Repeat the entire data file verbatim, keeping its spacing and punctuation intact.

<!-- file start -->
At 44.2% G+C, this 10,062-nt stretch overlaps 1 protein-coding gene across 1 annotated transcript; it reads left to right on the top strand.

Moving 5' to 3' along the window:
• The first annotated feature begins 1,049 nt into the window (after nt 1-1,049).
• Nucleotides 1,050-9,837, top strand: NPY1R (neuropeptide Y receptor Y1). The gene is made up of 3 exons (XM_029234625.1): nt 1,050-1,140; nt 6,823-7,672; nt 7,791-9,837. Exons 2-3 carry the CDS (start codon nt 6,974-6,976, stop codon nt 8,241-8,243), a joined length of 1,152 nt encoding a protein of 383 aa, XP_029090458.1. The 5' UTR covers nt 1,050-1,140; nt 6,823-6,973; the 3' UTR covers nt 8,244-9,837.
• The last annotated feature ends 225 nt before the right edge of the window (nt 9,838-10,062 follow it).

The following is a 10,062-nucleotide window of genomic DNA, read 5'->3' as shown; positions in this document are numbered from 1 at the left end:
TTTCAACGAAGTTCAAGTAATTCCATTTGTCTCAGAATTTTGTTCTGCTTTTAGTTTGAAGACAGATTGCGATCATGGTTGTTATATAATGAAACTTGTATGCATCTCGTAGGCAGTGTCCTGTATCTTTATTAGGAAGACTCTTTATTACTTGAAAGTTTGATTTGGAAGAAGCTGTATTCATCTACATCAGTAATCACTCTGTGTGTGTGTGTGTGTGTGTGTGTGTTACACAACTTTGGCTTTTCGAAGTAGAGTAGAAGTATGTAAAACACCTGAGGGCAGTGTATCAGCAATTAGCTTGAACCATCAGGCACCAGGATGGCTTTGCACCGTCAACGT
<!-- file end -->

At 44.2% G+C, this 10,062-nt stretch overlaps 1 protein-coding gene across 1 annotated transcript; it reads left to right on the top strand.

Moving 5' to 3' along the window:
• The first annotated feature begins 1,049 nt into the window (after nt 1-1,049).
• Nucleotides 1,050-9,837, top strand: NPY1R (neuropeptide Y receptor Y1). The gene is made up of 3 exons (XM_029234625.1): nt 1,050-1,140; nt 6,823-7,672; nt 7,791-9,837. Exons 2-3 carry the CDS (start codon nt 6,974-6,976, stop codon nt 8,241-8,243), a joined length of 1,152 nt encoding a protein of 383 aa, XP_029090458.1. The 5' UTR covers nt 1,050-1,140; nt 6,823-6,973; the 3' UTR covers nt 8,244-9,837.
• The last annotated feature ends 225 nt before the right edge of the window (nt 9,838-10,062 follow it).

The following is a 10,062-nucleotide window of genomic DNA, read 5'->3' as shown; positions in this document are numbered from 1 at the left end:
TTTCAACGAAGTTCAAGTAATTCCATTTGTCTCAGAATTTTGTTCTGCTTTTAGTTTGAAGACAGATTGCGATCATGGTTGTTATATAATGAAACTTGTATGCATCTCGTAGGCAGTGTCCTGTATCTTTATTAGGAAGACTCTTTATTACTTGAAAGTTTGATTTGGAAGAAGCTGTATTCATCTACATCAGTAATCACTCTGTGTGTGTGTGTGTGTGTGTGTGTGTTACACAACTTTGGCTTTTCGAAGTAGAGTAGAAGTATGTAAAACACCTGAGGGCAGTGTATCAGCAATTAGCTTGAACCATCAGGCACCAGGATGGCTTTGCACCGTCAACGT